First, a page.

How do smuggling and trafficking operate via irregular border crossings in the Middle East? Evidence from fieldwork in Turkey Comments s'y prennent les passeurs et les trafiquants pour faire franchir clandestinement les frontieres du moyen-orient par les migrants? Les resultats d'un travail de terrain en turquie

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Içduygu A., Toktaş Ş.

International Migration, vol.40, pp.25-54, 2002 (SSCI) identifier

  • Publication Type: Article / Article
  • Volume: 40
  • Publication Date: 2002
  • Doi Number: 10.1111/1468-2435.00222
  • Journal Name: International Migration
  • Journal Indexes: Social Sciences Citation Index (SSCI), Scopus
  • Page Numbers: pp.25-54
  • Police Academy Affiliated: No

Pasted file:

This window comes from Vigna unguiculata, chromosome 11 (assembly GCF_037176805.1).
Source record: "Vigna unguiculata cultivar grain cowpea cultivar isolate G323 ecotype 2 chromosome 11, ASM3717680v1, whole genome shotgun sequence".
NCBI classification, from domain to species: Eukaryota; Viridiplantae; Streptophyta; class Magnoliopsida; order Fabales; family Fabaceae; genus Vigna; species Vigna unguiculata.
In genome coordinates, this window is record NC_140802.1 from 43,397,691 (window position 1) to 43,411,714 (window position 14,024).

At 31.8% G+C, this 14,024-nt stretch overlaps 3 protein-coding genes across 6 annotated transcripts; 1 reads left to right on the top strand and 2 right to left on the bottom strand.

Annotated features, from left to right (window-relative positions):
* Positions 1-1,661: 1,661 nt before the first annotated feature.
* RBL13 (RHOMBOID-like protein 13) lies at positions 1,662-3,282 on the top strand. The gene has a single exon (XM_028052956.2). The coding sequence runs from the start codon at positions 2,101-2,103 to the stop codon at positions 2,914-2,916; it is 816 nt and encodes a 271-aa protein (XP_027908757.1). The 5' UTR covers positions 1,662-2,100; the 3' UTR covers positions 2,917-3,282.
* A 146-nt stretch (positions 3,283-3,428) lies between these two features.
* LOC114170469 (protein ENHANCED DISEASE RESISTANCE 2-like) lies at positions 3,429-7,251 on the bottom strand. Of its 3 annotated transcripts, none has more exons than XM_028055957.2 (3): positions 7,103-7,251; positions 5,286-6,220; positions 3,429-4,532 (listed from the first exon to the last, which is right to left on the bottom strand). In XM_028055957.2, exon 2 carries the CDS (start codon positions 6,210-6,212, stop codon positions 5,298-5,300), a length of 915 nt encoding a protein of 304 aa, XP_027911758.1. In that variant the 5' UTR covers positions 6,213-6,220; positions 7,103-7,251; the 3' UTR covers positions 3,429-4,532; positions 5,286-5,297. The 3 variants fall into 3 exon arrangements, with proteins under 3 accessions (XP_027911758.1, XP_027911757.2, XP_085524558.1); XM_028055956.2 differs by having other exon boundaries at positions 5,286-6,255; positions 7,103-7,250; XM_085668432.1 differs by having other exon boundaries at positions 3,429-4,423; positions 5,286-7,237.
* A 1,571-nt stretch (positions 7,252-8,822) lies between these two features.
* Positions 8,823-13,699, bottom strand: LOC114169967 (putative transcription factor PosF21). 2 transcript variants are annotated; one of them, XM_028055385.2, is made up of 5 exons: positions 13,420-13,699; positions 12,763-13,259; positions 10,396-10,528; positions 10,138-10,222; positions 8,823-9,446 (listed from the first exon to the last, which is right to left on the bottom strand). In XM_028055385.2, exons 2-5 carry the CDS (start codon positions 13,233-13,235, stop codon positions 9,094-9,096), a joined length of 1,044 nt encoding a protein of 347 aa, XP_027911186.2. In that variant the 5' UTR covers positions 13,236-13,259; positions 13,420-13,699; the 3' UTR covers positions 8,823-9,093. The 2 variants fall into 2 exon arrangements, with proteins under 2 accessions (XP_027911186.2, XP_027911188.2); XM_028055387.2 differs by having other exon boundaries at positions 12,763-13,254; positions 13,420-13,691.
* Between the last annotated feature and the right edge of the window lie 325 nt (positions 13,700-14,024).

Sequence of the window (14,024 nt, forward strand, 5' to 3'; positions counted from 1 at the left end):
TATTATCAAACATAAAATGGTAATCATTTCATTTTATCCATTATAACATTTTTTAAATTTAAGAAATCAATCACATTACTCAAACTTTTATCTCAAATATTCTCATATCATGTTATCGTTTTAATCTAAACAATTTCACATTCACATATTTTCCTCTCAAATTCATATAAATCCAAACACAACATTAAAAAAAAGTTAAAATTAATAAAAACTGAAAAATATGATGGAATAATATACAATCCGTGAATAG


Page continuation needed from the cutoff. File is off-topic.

This article summarizes main trends, issues, actors, and activities regarding the operation and extension of human trafficking and smuggling via irregular border crossings in the Middle East. Its premise is that rather than the obvious involvement of hierarchical mafia-type organized crime groups, globally articulated networks of locally operating independent, individual groups comprise the essential foundation for human trafficking and smuggling in the region. The available empirical evidence first suggests that elaborating on various aspects of human trafficking and smuggling is a delicate task and any consideration of priorities for data collection and analysis on these activities must start with a clear idea of the information needed and how to obtain that information. Given the highly sensitive nature of trafficking and smuggling issues, there is no simple research practice that can satisfy all these concerns. It is within this context that our analysis here only offers some partial explanation of the complex nature of human trafficking and smuggling in the Middle East. The data used here provide, to the best of our knowledge, the first primary, reliable, and representative information on traffickers and smugglers as they come directly from the narratives of the traffickers and smugglers interviewed. Evidence from our fieldwork in Turkey during the last five years indicates that the ongoing pattern of human trafficking and smuggling in the region is the outcome of quite complex interactions among locally operating individuals and groups, with the simultaneous and sequential operation of a variety of interacting factors, including the presence of interpersonal trust relations between human traffickers and smugglers and the migrants, and the existence of national-, ethnic-, kinship-, friendship-based networks spanning countries of origin, of transit, and of destination worldwide. The study has confirmed that the nature of trafficking and smuggling in the Middle East is quite different from similar activities found elsewhere in the world. Nevertheless, the study concludes that we should not disregard these issues from the perspective of criminal justice and human rights.